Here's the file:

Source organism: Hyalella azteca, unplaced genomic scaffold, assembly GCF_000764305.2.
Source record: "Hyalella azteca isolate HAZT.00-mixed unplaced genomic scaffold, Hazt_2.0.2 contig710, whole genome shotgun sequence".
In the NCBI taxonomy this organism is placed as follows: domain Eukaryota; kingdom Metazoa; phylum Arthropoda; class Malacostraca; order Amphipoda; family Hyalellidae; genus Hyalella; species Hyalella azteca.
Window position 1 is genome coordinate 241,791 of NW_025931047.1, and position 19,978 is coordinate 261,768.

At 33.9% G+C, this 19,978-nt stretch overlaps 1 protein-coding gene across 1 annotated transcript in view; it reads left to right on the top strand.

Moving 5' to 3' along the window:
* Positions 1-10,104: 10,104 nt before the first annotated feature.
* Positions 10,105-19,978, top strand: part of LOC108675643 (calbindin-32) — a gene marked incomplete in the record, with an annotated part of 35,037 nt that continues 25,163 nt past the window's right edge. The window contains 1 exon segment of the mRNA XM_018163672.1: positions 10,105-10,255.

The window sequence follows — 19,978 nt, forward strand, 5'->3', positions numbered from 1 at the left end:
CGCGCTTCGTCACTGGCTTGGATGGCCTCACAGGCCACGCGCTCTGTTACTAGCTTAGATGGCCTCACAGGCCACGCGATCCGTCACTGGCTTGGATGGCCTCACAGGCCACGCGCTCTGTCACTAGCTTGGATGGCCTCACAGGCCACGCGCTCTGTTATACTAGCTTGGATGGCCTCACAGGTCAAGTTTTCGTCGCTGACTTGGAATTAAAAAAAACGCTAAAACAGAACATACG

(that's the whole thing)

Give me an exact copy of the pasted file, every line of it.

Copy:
Source organism: Hyalella azteca, unplaced genomic scaffold, assembly GCF_000764305.2.
Source record: "Hyalella azteca isolate HAZT.00-mixed unplaced genomic scaffold, Hazt_2.0.2 contig710, whole genome shotgun sequence".
In the NCBI taxonomy this organism is placed as follows: domain Eukaryota; kingdom Metazoa; phylum Arthropoda; class Malacostraca; order Amphipoda; family Hyalellidae; genus Hyalella; species Hyalella azteca.
Window position 1 is genome coordinate 241,791 of NW_025931047.1, and position 19,978 is coordinate 261,768.

At 33.9% G+C, this 19,978-nt stretch overlaps 1 protein-coding gene across 1 annotated transcript in view; it reads left to right on the top strand.

Moving 5' to 3' along the window:
* Positions 1-10,104: 10,104 nt before the first annotated feature.
* Positions 10,105-19,978, top strand: part of LOC108675643 (calbindin-32) — a gene marked incomplete in the record, with an annotated part of 35,037 nt that continues 25,163 nt past the window's right edge. The window contains 1 exon segment of the mRNA XM_018163672.1: positions 10,105-10,255.

The window sequence follows — 19,978 nt, forward strand, 5'->3', positions numbered from 1 at the left end:
CGCGCTTCGTCACTGGCTTGGATGGCCTCACAGGCCACGCGCTCTGTTACTAGCTTAGATGGCCTCACAGGCCACGCGATCCGTCACTGGCTTGGATGGCCTCACAGGCCACGCGCTCTGTCACTAGCTTGGATGGCCTCACAGGCCACGCGCTCTGTTATACTAGCTTGGATGGCCTCACAGGTCAAGTTTTCGTCGCTGACTTGGAATTAAAAAAAACGCTAAAACAGAACATACG